"Nothing that has happened in my life since [I learned of my mother's death], nothing I believe and nothing I know, can provide consolation. This is why I suspect that I am in some way predisposed not to believe in God, because God is the only thing that could have provided solace... If I had felt that there was an afterlife, believe me, I would have killed myself then and there to join her." - Alom Shaha, The Young Atheist's Handbook.
Death happens, constantly. And, as social animals, the fact of it can hit us hard - especially when confronted with the loss of a friend, or relative.
I've been to funerals, but never of anyone I had very many memories of or of people especially close to me. I have seen close family members heavy with grief themselves though, and it's hard not to sympathise. Death clearly hurts.
The closest I guess I can come to empathising, and I know it may sound silly (even insensitive, as I began with a quote of Alom describing his feelings towards the death of his mother), is when I think of my experience with the death of not a person, but our old family dog. This animal, I'm sure, was one of the most caring creatures I will ever meet. I understand that it may be wrong to ascribe care, such a seemingly human attribute, to this dog - but I don't mind if I'm wrong in doing so; care was what I felt.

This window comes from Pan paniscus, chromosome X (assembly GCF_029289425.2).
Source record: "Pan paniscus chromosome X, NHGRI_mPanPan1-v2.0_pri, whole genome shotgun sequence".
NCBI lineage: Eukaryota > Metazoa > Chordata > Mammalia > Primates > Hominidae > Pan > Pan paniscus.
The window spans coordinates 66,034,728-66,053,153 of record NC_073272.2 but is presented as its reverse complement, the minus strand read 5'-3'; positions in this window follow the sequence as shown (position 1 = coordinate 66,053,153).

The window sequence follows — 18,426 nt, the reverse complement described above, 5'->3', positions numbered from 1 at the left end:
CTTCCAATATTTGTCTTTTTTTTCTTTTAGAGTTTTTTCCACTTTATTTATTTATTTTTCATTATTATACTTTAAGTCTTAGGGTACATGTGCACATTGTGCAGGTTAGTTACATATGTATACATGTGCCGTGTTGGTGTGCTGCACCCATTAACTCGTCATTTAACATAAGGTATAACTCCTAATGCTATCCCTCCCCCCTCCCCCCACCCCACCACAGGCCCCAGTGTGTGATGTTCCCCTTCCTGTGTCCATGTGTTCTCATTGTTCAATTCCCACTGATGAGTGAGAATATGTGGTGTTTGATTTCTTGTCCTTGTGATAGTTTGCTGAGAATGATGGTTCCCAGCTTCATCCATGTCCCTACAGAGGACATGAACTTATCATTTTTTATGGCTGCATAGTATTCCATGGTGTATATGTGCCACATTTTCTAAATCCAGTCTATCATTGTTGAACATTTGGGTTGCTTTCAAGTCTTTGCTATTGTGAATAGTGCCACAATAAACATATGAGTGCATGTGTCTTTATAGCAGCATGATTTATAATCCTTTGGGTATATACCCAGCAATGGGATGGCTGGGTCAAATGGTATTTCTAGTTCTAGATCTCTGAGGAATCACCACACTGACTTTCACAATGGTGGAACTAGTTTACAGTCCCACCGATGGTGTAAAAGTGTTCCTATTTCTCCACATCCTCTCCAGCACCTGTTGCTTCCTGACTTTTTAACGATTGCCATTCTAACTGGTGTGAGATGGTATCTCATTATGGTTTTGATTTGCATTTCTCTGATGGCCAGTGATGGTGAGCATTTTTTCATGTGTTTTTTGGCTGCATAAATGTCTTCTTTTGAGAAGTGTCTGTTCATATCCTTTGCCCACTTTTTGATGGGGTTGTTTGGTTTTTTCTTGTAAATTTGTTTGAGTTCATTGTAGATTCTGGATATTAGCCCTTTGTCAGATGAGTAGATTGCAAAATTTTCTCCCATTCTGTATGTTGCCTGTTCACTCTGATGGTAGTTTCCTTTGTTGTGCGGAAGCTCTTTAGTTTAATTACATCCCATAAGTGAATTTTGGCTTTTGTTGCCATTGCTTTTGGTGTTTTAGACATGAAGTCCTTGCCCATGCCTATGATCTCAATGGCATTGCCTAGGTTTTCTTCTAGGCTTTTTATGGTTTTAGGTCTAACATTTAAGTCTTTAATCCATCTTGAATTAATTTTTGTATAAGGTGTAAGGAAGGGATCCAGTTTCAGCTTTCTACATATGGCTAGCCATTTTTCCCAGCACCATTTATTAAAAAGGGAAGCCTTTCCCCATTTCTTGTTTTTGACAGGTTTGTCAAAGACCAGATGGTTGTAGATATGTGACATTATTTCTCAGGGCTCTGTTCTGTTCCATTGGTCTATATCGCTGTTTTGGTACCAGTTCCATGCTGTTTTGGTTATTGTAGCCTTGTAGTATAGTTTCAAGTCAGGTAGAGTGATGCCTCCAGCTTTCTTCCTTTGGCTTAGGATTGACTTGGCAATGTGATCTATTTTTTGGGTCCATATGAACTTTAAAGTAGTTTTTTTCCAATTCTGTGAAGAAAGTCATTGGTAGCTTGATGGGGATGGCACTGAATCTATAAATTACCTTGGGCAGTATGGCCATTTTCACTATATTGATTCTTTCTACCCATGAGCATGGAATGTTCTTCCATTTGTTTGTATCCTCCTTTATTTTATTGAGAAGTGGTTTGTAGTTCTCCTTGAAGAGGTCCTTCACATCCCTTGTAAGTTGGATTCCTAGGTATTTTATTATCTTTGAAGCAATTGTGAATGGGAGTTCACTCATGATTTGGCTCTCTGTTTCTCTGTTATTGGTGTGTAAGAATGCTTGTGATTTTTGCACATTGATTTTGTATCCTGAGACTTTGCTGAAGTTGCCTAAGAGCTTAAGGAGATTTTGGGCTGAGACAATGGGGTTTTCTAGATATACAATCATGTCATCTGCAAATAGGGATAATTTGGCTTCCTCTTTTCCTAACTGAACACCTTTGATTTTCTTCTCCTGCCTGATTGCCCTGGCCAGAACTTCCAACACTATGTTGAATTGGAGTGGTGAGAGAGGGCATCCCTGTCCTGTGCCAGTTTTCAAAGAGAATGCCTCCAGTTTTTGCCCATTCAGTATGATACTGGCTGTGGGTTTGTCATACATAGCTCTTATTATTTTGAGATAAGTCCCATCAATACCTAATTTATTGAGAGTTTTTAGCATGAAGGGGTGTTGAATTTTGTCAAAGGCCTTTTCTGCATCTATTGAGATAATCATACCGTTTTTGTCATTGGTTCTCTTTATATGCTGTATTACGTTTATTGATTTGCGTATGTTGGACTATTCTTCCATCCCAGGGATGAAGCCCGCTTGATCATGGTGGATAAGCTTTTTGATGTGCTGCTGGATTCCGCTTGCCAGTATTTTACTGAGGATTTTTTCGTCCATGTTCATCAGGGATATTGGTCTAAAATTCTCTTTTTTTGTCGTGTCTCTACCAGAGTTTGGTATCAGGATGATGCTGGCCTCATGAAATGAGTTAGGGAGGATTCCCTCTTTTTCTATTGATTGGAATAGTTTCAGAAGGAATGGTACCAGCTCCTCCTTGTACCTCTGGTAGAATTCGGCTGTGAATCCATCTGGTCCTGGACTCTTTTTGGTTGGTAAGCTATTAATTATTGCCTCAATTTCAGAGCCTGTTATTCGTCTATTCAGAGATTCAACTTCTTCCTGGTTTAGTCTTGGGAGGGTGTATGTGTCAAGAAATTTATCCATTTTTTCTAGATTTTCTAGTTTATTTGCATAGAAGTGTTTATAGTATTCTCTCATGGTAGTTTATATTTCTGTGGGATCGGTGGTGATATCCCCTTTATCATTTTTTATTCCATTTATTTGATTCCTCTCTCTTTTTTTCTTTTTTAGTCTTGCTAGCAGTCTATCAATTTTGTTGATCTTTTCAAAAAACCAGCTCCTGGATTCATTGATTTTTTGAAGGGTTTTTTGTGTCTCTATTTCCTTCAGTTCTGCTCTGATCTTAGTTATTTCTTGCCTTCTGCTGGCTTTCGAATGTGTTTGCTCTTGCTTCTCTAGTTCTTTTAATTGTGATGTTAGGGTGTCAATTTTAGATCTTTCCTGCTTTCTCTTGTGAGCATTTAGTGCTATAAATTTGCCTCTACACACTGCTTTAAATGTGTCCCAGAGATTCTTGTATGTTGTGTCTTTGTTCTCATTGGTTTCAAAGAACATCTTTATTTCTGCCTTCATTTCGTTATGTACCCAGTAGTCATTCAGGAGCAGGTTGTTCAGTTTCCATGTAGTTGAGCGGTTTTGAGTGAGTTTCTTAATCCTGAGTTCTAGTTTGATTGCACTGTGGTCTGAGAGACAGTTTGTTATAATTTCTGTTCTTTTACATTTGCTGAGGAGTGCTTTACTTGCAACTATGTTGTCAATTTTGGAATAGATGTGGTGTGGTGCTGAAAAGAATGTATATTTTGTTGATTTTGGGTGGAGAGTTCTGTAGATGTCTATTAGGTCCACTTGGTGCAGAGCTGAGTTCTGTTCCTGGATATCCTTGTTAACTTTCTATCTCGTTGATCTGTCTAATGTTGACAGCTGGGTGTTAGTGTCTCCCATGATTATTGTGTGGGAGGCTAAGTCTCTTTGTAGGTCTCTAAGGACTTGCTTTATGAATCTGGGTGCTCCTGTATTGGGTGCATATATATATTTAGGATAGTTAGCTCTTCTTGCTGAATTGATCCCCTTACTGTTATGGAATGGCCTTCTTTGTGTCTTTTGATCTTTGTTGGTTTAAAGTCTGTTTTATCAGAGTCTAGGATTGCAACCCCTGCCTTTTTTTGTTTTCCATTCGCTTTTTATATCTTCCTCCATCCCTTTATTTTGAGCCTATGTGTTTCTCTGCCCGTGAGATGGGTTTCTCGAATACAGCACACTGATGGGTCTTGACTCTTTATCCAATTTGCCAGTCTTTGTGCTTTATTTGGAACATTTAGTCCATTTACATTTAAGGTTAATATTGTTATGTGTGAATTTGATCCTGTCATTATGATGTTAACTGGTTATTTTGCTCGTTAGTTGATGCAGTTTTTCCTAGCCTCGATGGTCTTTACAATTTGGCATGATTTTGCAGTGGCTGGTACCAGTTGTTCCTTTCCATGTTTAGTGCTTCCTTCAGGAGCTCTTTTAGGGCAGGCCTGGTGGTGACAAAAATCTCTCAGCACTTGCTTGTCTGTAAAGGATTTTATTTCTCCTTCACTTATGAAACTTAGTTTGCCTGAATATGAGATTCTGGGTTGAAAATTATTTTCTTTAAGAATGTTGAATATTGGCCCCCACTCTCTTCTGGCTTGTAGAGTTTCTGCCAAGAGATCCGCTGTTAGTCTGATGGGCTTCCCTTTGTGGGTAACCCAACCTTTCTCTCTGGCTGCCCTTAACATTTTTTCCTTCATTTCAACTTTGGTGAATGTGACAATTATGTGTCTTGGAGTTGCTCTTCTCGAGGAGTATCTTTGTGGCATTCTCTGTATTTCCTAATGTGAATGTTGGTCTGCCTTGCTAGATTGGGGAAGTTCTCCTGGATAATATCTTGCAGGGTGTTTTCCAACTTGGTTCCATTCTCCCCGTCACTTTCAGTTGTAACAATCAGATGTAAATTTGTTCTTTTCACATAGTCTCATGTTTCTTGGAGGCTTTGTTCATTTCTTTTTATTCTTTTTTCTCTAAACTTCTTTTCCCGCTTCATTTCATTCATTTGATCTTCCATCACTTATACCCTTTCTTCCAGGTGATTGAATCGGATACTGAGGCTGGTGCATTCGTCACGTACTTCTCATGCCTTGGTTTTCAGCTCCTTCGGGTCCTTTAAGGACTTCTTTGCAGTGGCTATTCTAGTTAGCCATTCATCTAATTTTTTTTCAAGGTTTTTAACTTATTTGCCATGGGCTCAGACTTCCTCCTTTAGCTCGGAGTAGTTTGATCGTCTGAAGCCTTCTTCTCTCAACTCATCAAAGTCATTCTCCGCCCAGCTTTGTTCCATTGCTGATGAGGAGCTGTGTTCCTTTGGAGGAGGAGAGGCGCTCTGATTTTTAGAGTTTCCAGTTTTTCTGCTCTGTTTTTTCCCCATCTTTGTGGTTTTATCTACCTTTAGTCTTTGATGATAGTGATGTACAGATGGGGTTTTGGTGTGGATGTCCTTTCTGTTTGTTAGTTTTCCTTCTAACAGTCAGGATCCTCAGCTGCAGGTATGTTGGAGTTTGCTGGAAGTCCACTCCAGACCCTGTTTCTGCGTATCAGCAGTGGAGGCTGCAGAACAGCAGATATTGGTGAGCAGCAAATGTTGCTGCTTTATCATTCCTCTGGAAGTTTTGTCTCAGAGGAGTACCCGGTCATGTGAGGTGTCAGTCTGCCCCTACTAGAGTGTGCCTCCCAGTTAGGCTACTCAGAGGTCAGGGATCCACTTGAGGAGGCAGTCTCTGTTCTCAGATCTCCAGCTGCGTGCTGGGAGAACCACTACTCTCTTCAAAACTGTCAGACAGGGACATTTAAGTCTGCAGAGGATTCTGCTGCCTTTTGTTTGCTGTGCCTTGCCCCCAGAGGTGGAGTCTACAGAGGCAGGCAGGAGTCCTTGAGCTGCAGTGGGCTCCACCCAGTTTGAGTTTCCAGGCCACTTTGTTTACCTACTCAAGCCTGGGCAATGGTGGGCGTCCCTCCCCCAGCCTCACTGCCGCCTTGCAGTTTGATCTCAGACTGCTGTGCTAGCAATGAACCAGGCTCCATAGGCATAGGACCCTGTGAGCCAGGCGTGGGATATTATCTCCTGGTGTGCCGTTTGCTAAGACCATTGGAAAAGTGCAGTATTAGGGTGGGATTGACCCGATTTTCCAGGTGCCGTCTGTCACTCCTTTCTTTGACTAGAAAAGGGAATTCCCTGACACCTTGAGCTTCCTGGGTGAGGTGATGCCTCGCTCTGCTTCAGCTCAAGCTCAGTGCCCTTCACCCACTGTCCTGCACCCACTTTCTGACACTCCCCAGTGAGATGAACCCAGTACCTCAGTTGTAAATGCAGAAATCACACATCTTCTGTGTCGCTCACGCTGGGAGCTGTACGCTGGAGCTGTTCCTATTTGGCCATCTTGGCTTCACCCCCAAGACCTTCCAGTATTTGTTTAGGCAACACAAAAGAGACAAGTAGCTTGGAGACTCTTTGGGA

She was immensely protective. She would, I'm told, follow me around as a toddler on days out at the park giving other dogs she mistrusted evil eyes, which was enough to turn them away. She would, I can clearly remember, silently stand guard at night, without prompting, at the door to our tent if we were ever camping; only coming in to sleep once all of us had woken up the next day. In fact, each time, we'd try to get her in before settling down, but she'd insist on sitting there in the dark.
Most of all, she was the only dog I have ever known to simply refuse to fetch a stick. It's not that she was lazy, or unfit - she'd just rather be by your side (and, I like to think, saw the game for what it really was: pointless).
I adored her, as everyone who came into contact with her did - so finding her dead and stiff at the bottom of the stairs as I walked out of my room ready for school one morning was crushing. I had to step over the cold (I'd checked) corpse of this friend to go upstairs and tell my parents.
I can only imagine what hearing of the death of my Mother at a similar age would have been like...